dhCenter member Jessica Pidoux describes her recently defended thesis in EPFL’s Digital Humanities Doctoral Program (EDDH) on the collective learning processes – both human and machine – that take place on online dating platforms.
Pidoux’s public thesis defense was held on September 16th on the EPFL campus, with additional attendance via Zoom. Entitled “Online Dating Quantification Practices: A Human-Machine Learning Process”, her thesis explores the sociotechnical issues arising from online encounters via dating apps and websites that are organized by algorithmic matching systems.
For her doctoral work, Pidoux analyzed and compared the communication practices of the four main actors in online dating – graphical user interfaces, developers, algorithmic systems for user matching, and users – holistically, rather than separately, as most prior research has done. Using a combination of qualitative and quantitative methods from both sociology and data science, she analyzed more than 320 variables collected from more than 20 dating applications, and conducted interviews with developers and users.
A machine learning paradox
Pidoux’s results reveal that interaction with online dating platforms “involves a collective learning process of experimentation” for humans and machines that is fed by online and offline experiences. She explains that users learn how to present themselves to increase their chances of receiving matches, and try to improve their performance as they learn how an app and its reward systems – such as swipes, badges, or profile views – work. At the same time, apps learn from users’ actions and preferences, which can sometimes lead to the perpetuation or amplification of human biases.
“Tinder, for example, recommends matches based on a patriarchal model,” Pidoux says. “The system learns that some older men prefer the profiles of younger women with a lower level of education, but then the algorithm might suggest the same model to other female users of the app.”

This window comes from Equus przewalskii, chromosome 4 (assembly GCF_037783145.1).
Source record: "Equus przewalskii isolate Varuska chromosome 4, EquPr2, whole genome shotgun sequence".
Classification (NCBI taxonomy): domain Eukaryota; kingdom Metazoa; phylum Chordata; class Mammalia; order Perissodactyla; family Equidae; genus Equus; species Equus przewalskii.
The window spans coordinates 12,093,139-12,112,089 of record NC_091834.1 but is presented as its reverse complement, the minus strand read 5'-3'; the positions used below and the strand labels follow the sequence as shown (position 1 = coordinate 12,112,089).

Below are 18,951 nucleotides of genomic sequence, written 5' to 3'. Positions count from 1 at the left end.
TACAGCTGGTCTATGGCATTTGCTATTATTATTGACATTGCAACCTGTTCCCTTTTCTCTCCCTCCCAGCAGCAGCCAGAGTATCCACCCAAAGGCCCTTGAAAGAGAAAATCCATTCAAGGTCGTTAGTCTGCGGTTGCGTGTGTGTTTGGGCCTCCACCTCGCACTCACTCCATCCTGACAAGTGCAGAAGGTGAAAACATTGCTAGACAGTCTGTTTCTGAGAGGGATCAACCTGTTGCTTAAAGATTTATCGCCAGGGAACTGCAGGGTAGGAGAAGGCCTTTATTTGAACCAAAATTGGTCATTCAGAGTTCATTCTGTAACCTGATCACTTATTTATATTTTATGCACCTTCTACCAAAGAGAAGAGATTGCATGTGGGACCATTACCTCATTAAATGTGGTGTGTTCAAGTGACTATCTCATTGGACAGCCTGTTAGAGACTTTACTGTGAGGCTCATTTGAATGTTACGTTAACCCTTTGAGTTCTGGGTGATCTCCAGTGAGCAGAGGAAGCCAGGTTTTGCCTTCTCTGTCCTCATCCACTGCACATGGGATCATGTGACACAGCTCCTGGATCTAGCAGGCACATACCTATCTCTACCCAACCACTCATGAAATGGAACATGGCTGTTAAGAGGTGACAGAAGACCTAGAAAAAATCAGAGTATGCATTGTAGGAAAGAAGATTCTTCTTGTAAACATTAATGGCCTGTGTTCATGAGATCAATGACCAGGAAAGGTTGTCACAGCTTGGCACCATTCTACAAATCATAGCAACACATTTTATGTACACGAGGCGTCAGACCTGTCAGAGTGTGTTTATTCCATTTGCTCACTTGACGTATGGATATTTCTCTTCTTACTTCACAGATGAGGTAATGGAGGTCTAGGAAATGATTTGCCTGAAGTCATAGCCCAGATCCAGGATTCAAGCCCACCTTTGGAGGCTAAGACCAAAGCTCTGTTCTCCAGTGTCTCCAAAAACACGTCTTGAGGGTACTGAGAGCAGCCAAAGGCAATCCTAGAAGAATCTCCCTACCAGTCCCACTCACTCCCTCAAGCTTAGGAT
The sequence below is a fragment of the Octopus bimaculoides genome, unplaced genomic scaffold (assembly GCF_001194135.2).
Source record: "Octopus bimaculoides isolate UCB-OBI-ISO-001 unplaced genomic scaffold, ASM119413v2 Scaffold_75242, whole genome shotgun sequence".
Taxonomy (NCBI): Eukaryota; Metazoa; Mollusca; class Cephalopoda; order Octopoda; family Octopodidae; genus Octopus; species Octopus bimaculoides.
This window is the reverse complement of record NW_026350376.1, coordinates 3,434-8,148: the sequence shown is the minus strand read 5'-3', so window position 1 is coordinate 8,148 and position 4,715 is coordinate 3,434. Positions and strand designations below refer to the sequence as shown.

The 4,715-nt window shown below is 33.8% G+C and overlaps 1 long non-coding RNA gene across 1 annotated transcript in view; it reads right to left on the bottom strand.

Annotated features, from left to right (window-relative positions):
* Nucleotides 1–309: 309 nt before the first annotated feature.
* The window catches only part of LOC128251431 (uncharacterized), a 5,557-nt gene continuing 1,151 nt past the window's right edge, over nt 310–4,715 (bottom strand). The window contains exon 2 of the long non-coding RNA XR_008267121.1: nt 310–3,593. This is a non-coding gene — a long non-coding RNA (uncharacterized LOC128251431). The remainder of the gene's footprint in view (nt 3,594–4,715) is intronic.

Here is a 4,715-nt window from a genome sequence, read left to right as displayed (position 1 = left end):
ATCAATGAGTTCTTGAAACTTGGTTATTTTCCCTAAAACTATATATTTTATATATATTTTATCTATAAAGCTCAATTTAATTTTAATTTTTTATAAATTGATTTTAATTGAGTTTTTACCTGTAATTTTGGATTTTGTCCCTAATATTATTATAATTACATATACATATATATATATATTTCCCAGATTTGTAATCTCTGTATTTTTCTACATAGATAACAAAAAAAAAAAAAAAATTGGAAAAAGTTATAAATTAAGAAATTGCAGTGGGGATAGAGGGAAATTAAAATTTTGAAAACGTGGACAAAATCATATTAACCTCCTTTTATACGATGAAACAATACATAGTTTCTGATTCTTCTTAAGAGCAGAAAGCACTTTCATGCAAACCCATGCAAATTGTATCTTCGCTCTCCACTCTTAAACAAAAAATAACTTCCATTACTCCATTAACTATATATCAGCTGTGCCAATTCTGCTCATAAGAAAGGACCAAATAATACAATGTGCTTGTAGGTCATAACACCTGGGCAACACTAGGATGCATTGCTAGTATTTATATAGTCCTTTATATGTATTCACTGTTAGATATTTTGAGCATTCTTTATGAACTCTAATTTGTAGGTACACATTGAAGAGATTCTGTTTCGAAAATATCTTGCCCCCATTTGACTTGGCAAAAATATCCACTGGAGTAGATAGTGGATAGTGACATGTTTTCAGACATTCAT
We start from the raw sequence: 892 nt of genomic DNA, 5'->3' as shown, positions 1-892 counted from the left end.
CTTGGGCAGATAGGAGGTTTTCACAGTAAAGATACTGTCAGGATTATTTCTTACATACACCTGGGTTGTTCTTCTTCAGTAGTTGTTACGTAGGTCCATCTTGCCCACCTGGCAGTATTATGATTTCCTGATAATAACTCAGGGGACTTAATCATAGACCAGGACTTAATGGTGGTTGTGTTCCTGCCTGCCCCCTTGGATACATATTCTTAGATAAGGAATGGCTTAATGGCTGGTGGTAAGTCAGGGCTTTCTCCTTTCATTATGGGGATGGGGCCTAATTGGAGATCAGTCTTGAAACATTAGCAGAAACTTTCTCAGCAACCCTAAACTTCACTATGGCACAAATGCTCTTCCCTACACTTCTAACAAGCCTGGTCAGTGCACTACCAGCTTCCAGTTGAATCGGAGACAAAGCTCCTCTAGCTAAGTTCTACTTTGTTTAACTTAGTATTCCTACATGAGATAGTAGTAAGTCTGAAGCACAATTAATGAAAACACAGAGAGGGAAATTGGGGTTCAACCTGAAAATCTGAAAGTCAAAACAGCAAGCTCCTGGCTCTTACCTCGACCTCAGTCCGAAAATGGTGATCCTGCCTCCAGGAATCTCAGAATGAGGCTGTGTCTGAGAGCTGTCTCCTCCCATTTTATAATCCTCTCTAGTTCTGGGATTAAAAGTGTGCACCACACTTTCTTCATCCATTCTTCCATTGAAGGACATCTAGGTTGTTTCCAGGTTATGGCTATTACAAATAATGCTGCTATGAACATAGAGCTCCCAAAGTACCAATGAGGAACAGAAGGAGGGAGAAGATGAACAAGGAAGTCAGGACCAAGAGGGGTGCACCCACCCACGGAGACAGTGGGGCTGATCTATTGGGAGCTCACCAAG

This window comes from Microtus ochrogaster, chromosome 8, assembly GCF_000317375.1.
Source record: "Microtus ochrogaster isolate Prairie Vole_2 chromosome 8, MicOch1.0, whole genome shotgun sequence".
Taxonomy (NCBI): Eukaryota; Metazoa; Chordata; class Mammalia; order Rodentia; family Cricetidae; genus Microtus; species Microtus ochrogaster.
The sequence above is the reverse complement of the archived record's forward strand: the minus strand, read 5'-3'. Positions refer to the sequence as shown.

Pidoux also focused on the abundant user data that dating apps collect. “Matches are not just based on swiping left or right on a profile picture. Apps collect a lot of data – from your geographic location, to your HIV status, to answers to psychological questions – which quantify your private life,” she explains. Interestingly, she found that the more users become aware of this data collection and quantification, the more they seek out “human” approaches to romance.
“This is a paradox of the app economy, which is better defined as the attention economy. Apps want to retain your attention so that you to stay on your device and create ad revenue. But when users start to learn that staying on the app does not necessarily lead to finding offline dates, many choose to leave the app and connect face-to-face as soon as possible, which can lead some to accumulate dates at a high frequency.”
A digital humanities champion
Pidoux has lost no time putting her digital humanities PhD to use. She has already begun a postdoctoral program at the CEE (Centre d’Etudes Européennes et de Politique comparée) at Sciences Po in Paris, within the framework of the European Union Horizon 2020 citizen science project COESO, and directs personal data protection nonprofit personaldata.io. She has also recently founded the Dating Privacy Collective, which aims to create new privacy protection standards for apps, and to inform users of how algorithmic systems use their data.
“My background in digital humanities allows me to have a sociological perspective on current development techniques, and to conduct empirical research that is quali-quantitative and comparative across platforms,” she says.
During her time at EPFL, Pidoux has been extremely active in promoting digital humanities research, collaborations, and public engagement. In addition to acting as president of Dhelta, the EPFL-UNIL digital humanities student association, Pidoux is a member of the UNIL-EPFL Center for Digital Humanities (dhCenter).
Originally from Venezuela, Pidoux earned a Master in the Sociology of Communication and Culture from the University of Lausanne in 2015. In 2017, she received a Doc.CH grant from the Swiss National Science Foundation, which allowed her to join the EDDH and launch her studies under the supervision of Daniel Gatica-Perez and Dominique Boullier.
This article was originally published on September 21st, 2021 by Celia Luterbacher of EPFL CDH.